The USA’s chief running cur in Europe, Poland, also has some geopolitical alternatives on offer. For example, the modern version of the Polish project “Mezhduhmorye” [“between the seas”, i.e. the Baltic and the Black Sea, as was the Commonwealth of Poland], is a regular propaganda feature of “Belsat”, a TV channel broadcasting in Belarusian and Russian, launched on December 10, 2007, in response to demand from the “Belarusian democratic community” for the media to provide reliable news and promote the national culture and language in Belarus. Belsat HQ is in Warsaw. It is a subsidiary of Polish state TV.
Belsat proposes that the Ukraine and Belarus be included in the Polish sphere of influence. Moreover, in the case of the Ukraine, Poland has already made with it “sweetheart” trade deals and granted it the free movement of labour and youth into Poland in order that they may study and earn money.
It should be recalled that at one time almost all European countries were parts of empires. They had been colonies of various empires throughout most of their histories; empires such as the Western and Eastern (Byzantium) Roman Empires, the Ottoman Empire, the British Empire, the Spanish Habsburg and Austrian Habsburg Empires, the Holy Roman Empire of the German Nation, the Swedish Empire and, not least of all, the Russian Empire. This colonial system only collapsed in recent historical times, during the “Age of Nationalism” in mid-19th century Europe, which collapse was later partly aided by Communism, which had been imported into the Russian Empire.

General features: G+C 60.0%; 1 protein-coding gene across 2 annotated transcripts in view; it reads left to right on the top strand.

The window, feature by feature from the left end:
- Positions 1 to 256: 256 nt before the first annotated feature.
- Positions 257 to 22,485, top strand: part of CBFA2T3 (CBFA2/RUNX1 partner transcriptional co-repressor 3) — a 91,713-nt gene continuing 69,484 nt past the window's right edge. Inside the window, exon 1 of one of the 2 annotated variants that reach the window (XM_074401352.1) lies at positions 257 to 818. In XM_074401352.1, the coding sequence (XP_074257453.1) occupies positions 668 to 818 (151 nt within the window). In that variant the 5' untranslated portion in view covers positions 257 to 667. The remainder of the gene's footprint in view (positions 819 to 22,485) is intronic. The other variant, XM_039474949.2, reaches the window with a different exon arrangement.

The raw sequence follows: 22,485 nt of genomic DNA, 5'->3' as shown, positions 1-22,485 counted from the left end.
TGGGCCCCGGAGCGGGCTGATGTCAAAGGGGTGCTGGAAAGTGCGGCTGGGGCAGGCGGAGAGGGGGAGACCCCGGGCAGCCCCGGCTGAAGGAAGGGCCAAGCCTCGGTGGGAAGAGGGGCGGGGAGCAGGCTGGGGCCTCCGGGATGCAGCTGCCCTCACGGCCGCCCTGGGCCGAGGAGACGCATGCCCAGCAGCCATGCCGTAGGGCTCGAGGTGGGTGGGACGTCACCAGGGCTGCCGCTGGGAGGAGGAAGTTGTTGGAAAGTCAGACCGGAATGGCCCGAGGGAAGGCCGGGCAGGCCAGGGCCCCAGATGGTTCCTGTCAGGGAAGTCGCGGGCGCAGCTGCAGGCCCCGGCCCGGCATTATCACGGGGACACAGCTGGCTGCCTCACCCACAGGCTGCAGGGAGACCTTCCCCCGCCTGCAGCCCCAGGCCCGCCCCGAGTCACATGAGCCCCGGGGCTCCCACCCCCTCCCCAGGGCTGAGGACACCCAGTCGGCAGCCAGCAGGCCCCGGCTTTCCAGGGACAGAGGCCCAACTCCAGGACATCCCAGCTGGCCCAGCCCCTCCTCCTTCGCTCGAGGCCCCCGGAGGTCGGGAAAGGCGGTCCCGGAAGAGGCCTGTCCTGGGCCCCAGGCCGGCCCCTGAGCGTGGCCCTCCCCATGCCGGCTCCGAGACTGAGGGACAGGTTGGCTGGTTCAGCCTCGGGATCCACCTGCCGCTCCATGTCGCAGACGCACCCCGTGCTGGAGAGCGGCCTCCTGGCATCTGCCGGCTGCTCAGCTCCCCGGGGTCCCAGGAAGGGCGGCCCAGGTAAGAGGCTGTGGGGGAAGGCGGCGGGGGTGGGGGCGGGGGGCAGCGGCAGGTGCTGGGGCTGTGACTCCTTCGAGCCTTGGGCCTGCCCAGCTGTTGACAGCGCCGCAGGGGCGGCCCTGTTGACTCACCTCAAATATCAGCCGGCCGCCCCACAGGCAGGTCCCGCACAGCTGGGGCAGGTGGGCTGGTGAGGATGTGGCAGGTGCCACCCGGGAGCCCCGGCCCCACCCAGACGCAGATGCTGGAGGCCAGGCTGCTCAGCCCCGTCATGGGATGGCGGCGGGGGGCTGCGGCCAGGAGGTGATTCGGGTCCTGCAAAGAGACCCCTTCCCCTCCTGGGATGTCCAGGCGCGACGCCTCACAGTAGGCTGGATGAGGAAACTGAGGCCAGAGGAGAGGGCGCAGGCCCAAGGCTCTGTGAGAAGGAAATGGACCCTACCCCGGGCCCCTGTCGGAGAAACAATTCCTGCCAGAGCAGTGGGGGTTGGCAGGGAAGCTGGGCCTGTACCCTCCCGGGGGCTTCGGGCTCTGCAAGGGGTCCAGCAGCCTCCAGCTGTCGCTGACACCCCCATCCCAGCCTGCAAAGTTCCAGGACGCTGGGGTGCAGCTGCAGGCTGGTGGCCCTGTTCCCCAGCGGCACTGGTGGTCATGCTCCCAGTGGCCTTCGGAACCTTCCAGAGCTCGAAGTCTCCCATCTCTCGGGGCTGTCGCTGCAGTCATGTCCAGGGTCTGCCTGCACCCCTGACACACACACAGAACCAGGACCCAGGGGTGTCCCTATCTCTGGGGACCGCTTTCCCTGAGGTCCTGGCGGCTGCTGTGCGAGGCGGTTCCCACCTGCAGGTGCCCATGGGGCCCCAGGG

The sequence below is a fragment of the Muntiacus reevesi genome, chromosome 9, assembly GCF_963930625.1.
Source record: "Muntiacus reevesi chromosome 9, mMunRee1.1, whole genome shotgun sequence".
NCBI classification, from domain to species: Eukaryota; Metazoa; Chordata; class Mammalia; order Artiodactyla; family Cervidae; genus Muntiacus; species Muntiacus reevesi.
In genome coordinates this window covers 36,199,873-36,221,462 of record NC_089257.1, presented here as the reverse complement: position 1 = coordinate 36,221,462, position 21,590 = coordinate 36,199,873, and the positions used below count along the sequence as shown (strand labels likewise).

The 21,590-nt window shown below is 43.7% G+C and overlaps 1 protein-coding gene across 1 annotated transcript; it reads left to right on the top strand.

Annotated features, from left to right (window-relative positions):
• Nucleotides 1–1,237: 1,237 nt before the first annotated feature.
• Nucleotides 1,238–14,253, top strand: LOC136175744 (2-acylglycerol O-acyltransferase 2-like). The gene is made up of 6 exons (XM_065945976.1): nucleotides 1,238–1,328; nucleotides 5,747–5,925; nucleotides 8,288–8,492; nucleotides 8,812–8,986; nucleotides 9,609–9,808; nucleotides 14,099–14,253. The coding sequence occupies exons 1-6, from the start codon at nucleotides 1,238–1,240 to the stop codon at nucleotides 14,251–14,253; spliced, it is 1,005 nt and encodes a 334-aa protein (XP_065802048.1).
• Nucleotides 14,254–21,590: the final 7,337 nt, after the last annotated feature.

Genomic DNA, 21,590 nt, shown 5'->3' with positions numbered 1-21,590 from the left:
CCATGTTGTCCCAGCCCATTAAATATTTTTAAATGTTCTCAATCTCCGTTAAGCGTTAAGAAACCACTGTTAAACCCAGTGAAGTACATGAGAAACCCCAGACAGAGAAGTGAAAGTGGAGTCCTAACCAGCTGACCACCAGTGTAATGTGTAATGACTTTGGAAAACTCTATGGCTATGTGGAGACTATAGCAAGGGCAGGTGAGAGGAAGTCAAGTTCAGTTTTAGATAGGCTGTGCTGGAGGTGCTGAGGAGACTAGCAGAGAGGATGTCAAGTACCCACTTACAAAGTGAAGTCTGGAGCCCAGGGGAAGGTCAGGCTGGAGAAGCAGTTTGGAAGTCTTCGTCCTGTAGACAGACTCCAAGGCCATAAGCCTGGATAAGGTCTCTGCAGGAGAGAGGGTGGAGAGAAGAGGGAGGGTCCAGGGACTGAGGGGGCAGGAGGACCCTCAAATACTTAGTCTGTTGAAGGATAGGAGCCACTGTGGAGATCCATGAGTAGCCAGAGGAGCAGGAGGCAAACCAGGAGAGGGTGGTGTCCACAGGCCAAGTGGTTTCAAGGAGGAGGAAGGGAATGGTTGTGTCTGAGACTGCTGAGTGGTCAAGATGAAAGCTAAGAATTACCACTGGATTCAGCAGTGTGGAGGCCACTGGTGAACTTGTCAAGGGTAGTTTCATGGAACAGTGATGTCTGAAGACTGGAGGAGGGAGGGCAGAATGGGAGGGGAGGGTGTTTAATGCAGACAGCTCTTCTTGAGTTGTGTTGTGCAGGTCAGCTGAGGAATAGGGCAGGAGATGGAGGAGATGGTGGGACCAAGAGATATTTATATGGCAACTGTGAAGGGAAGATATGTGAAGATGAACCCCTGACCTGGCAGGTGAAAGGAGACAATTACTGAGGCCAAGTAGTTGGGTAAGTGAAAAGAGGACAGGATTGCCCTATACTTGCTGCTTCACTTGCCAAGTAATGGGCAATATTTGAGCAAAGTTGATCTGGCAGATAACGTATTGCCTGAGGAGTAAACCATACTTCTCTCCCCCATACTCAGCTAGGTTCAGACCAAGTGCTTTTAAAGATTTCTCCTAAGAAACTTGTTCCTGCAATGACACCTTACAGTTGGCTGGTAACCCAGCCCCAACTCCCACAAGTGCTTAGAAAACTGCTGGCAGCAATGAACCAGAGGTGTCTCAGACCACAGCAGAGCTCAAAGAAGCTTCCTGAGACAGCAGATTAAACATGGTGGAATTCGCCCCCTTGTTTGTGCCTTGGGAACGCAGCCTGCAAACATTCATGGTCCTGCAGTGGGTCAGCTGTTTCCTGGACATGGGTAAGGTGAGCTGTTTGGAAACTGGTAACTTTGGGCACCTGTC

Today there are no colonies in Europe (Gibraltar, maybe?) in the old form, but there are protected markets for goods, weapons and energy to varying degrees, as well as cheap labour provided by post-colonial immigrant helots.
In addition, since 2015, Polish analysts have been compulsively warning Belarus that it is threatened by Russian military occupation, thereby driving the region into an arms race.
Today, any military conflict on European territory would be only beneficial to the U.S. and, perhaps, Poland itself, which the United States has practically bought.
That is why all attempts to classify Russia as a criminal state, a state that always has been criminal and forever will be, because that is the nature of “the other”, the subhumans, the Russians, is nothing new. Russia makes nothing. Russia is not a major power. Russia is backward, evil, and malevolent. The West does not need Russia in any way, shape or form — neither Tsarist, nor Bolshevik, nor any other.
ROSSIYA DELENDA EST!